- Object type
A Funeral Service in the Highlands
James Guthrie artist
- Place Associated
Scotland, Highlands (place associated)
oil on canvas
framed: 1764 mm x 2400 mm x 65 mm; unframed: 1295 mm x 1930 mm
A snowy scene showing a group of men dressed in black, with heads sorrowfully bowed and hats respectfully removed, standing outside a crofter’s cottage. Before them, resting on two chairs, is a child’s coffin, covered in a velvet pall. A young boy with flushed cheeks stands closest to the coffin. Light falls on the minister, who has his hand uplifted in prayer or blessing. According to Highland custom, no women are present. Colours are muted, almost monochromatic. This painting was the first really ambitious painting to be produced by the Glasgow Boys, in terms of size and complexity of composition and grouping of figures.
In the summer to early winter of 1881 Guthrie, E. A. Walton, George Henry and Joseph Crawhall were sketching in Brig o’Turk in the Trossachs. At the end of their stay a young boy drowned in the river. Guthrie attended the simple funeral in the village, outside the boy’s home. It has a powerful effect on him. He made a few drawings and sketches on the spot, primarily of the minister. Interestingly Guthrie was the son of a Greenock minister and the figure may have struck a chord; he would have witnessed his father officiating at many such funerals.
A funeral was a serious subject for an aspiring young painter of modern life. Funerals were frequently depicted by Victorian artists as scenes of sentiment and pathos. However, Guthrie purposely avoided over-sentimentality, while keeping a sense of dignity and sympathy appropriate to the scene. He may have been aware of the French Realist painter Gustave Courbet, whose A Burial at Ornans (1849-50, Musée d'Orsay, Paris) was exhibited in Paris in 1881. However, Guthrie’s work is not political in intention. His work is closer in mood to that of the Hague School of painters, who painted scenes of the rural poor, using a sombre palette (apparently Guthrie had originally used brighter colours but Walton had advised him to tone them down). Guthrie particularly admired the work of Josef Israels. Interestingly A Funeral Service in the Highlands was first acquired by the Aberdeen collector John Forbes White, who was a major patron of Israels and the Hague School.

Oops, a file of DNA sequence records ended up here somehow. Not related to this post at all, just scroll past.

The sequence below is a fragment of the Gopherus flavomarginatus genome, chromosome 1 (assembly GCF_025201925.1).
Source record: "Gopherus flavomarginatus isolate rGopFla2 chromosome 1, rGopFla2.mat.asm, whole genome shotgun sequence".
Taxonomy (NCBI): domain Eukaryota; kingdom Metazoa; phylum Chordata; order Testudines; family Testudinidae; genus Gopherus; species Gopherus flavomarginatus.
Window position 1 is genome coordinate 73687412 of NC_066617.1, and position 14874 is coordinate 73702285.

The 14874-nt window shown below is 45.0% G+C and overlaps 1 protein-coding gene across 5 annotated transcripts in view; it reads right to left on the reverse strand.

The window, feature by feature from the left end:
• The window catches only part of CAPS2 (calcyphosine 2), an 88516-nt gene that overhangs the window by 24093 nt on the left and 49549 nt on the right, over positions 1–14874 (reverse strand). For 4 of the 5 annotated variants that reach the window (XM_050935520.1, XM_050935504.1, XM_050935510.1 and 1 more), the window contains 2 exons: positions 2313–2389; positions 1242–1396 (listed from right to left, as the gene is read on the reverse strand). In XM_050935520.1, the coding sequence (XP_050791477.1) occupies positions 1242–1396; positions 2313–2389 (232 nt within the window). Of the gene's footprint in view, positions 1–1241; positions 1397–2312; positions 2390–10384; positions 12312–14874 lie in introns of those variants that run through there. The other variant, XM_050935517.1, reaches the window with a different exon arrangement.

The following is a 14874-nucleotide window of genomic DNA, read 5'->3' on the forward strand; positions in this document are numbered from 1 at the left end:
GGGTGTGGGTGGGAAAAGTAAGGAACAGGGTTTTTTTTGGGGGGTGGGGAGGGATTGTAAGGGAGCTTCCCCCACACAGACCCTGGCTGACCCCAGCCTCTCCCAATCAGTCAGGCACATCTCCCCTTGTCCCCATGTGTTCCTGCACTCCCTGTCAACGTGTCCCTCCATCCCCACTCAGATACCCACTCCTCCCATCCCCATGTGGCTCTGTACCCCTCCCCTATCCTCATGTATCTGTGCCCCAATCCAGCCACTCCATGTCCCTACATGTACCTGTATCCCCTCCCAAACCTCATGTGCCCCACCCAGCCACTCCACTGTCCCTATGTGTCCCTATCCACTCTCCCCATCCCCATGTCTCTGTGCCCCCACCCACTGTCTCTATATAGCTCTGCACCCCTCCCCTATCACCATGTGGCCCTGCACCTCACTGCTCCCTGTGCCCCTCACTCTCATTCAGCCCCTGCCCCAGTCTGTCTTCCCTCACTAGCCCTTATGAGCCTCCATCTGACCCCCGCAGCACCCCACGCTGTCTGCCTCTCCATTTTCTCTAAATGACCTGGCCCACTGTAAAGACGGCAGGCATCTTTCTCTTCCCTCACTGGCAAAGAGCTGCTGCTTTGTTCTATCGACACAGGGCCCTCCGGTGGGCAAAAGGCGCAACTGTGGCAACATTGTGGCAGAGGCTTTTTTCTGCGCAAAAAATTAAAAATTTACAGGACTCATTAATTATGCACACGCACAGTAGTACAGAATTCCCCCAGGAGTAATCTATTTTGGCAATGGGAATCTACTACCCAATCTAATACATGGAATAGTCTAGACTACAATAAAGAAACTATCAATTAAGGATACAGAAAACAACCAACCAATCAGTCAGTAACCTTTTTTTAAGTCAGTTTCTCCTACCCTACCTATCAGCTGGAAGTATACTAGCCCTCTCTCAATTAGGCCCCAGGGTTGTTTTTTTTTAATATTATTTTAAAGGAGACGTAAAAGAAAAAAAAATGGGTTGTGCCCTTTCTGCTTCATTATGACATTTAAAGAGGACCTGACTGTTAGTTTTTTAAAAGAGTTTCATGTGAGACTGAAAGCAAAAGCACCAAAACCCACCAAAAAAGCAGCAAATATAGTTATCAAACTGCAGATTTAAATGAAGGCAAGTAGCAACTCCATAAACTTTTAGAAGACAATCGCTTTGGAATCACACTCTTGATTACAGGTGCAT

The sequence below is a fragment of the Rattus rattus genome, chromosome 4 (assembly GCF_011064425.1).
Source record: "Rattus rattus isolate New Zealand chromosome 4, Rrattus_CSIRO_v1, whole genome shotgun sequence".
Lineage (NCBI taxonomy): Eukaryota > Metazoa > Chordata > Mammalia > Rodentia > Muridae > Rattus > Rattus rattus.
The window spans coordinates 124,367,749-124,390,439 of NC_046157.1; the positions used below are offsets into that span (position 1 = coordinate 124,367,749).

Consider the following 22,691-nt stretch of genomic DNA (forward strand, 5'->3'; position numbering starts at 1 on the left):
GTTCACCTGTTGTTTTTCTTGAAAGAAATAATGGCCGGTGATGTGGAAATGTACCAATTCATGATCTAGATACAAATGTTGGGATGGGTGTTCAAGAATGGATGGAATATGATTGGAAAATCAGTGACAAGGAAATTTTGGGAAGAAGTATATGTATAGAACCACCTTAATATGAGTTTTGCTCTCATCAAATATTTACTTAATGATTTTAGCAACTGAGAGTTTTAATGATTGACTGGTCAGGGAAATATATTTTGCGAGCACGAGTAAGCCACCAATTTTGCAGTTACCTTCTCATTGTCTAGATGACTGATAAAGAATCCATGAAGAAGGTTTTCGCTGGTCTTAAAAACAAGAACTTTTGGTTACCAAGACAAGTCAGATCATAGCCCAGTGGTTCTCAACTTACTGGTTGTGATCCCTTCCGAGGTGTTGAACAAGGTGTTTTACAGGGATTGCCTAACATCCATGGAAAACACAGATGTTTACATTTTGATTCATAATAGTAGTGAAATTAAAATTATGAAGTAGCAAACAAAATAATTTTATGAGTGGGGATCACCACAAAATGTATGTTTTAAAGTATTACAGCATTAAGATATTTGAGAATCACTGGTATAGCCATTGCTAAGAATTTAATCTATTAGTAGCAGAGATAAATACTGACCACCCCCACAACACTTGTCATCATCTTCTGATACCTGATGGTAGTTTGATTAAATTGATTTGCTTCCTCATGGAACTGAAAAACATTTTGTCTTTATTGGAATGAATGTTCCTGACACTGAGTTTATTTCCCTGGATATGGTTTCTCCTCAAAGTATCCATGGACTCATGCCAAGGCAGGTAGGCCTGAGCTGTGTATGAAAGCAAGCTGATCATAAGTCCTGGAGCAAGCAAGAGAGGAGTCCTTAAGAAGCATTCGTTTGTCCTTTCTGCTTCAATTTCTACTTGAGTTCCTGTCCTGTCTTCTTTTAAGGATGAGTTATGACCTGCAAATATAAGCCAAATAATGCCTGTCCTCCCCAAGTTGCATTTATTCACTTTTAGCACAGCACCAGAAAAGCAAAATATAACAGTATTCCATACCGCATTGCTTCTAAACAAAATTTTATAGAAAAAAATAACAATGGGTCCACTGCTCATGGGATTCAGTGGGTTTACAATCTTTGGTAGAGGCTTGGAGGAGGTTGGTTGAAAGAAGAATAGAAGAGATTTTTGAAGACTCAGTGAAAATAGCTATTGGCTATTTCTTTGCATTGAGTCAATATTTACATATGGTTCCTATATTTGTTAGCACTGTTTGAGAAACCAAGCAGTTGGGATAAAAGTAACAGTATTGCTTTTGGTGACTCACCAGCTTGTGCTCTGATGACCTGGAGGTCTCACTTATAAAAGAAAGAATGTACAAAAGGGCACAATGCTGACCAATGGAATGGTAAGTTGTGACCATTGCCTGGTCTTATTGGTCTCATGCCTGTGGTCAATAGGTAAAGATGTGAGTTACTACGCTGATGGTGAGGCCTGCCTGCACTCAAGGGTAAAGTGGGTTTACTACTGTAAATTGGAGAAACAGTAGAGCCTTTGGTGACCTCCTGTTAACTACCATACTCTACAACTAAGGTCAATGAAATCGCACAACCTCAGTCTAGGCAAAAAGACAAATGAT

The painting was made in borrowed garden studio in Helensburgh belonging to the dentist and amateur artist John G. Whyte, an early supporter of the Boys. Guthrie used local characters as models. Whyte’s son Robert, age 8, modelled for the dead boy’s friend.
Guthrie also received early encouragement and informal instruction from John Pettie, a Scottish narrative painter, known for his historical and literary subjects and modern day genre scenes. His advice must have paid off. Here the young Guthrie skilfully conveys the substance of the sad story. The older men look broken with sorrow but the young boy, whose cheeks glow with life, looks slightly defiant in the face of death. The snow adds a bleakness to the scene, as does the heavy sky and low flying birds.
Despite being the largest work Guthrie had completed to date, it was painted very quickly and was ready to send to the Royal Academy in London by the end of March 1882, where it was sympathetically hung and well received by critics (no. 146). It was a considerable achievement for a 23 year old with no formal training. The painting was bequeathed to Glasgow Museums in 1903 by James Gardiner, a cousin of the artist. The Magazine of Art wrote in 1883: ‘In its earnestness and solemnity the picture, which is thoroughly national in sentiment and effect, rises to the rank of real religious art.’
- Credit Line/Donor
Bequeathed by James Gardiner, 1903
- ID Number
Kelvingrove Scottish Art